Is this simply the result of today’s complexities?  Our favorite, Unknown Sage offers a simple observation:

Principles of success

  • Everyone has a scheme for getting rich that will not work.
  • When in doubt, mumble. When in trouble, delegate.
  • Whatever you have done is never a complete failure. It can always serve as a bad example.
  • When the going gets tough, everyone leaves.
  • In case of doubt, make it sound convincing.
  • It’s a simple task to make things complex, but a complex task to make them simple.

Perhaps the simple answer is that today’s business is in fact complex.  It’s true that I find the endeavors of sales & marketing to be both fascinating as well as intellectually challenging.  And being in the sales enablement profession, I often wonder how to enable sales professionals on mastering these complexities.  Back to our Unknown Sage:

Anderson’s Law

Any system or problem, however complicated, if looked at in exactly the right way, will become even more complicated.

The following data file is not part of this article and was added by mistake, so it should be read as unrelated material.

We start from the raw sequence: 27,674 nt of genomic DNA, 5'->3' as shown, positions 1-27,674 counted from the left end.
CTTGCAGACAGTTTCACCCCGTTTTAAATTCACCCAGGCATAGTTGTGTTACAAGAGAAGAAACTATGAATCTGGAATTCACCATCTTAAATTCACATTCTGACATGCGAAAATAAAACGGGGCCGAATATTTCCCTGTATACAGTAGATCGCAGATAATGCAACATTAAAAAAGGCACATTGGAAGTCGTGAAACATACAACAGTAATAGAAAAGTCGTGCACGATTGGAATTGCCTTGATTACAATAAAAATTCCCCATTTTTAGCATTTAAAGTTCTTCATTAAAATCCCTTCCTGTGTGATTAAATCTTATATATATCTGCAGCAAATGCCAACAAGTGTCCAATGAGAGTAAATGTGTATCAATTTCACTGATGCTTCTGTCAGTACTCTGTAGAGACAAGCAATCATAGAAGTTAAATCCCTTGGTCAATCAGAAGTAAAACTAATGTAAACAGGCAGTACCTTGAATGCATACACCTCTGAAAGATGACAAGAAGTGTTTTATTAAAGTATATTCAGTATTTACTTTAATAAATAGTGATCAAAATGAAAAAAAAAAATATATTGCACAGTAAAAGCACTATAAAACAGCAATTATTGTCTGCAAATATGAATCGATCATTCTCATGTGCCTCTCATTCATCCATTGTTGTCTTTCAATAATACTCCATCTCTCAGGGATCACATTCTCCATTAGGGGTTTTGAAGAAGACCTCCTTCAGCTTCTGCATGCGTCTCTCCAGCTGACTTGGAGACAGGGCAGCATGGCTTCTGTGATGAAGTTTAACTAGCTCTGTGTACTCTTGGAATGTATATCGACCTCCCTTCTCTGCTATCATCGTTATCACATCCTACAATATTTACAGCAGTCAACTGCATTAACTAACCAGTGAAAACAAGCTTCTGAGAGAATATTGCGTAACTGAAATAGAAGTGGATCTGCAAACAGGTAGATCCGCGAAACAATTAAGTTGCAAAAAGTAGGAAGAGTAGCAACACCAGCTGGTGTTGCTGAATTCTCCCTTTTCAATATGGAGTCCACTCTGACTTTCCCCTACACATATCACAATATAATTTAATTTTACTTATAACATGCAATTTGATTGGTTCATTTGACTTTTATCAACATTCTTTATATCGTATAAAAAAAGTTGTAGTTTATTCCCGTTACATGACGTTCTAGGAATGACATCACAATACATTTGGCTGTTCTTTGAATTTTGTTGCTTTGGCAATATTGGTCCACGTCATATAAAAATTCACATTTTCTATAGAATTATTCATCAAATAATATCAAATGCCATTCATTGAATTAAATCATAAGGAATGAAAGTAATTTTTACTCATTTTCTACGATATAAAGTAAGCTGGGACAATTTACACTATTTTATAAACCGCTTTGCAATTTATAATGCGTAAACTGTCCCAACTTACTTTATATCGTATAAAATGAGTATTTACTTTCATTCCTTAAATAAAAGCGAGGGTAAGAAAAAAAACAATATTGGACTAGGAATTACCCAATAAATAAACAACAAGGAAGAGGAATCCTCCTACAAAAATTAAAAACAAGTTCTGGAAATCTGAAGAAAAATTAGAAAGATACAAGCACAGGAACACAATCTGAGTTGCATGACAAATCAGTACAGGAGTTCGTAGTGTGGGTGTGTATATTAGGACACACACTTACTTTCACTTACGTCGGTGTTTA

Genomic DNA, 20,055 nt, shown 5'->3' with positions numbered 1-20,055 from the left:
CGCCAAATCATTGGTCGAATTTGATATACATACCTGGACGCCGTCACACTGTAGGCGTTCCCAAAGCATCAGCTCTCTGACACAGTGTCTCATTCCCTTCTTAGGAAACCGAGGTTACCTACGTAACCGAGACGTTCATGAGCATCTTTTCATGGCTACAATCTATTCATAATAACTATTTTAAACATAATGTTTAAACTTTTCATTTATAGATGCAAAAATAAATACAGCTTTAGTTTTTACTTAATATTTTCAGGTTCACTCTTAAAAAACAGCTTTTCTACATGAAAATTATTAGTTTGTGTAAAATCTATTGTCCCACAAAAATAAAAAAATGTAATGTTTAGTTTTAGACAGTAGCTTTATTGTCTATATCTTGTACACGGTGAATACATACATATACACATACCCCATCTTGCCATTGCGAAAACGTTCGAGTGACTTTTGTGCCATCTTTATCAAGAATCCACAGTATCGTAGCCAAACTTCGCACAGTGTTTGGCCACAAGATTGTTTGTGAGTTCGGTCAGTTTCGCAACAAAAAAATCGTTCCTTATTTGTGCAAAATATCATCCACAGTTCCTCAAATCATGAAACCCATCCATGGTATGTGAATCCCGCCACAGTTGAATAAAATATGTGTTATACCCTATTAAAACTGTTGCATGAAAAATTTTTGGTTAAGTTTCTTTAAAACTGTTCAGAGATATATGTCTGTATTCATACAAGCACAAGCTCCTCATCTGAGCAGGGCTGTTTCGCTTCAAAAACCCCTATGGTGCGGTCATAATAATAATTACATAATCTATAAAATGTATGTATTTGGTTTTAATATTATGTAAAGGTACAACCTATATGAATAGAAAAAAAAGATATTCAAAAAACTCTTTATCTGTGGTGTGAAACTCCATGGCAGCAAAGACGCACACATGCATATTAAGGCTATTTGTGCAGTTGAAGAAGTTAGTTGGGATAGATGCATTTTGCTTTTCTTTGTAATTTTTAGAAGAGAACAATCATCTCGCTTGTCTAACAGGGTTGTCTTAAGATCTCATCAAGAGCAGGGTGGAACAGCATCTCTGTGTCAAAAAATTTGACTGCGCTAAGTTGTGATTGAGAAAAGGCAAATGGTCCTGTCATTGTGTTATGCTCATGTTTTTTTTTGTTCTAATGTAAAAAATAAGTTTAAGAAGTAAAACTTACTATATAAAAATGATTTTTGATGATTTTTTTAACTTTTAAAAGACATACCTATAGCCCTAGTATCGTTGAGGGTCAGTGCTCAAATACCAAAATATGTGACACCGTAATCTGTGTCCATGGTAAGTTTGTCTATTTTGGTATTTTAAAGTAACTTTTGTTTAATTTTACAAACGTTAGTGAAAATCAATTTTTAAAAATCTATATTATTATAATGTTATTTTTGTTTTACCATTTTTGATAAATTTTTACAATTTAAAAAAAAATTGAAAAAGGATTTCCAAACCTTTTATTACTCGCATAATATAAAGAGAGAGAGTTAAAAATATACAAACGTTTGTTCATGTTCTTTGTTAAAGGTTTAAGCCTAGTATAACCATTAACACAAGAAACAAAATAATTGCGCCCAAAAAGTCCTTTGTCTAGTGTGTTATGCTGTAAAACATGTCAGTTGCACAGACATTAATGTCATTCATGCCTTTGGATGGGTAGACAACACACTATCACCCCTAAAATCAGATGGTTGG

There is no lack of enablement resources being peddled in the marketplace these days.  Just-in-time learning management systems; mobile phone training apps; bite-size pieces of “coaching consumables”; knowledge centers.  I wonder – do these simplify the problem, or make it, “become even more complicated?”

Indeed, there are lots of folks on the “sell-side” of this conundrum wanting those on the “buy side” to believe they have mastered the art of simplification by automating the learning of complexity in a series of simple, just in time, complexity-defeating consumables delivered via machine learning (and occasionally cyber universities).

Sounds simple.

GAP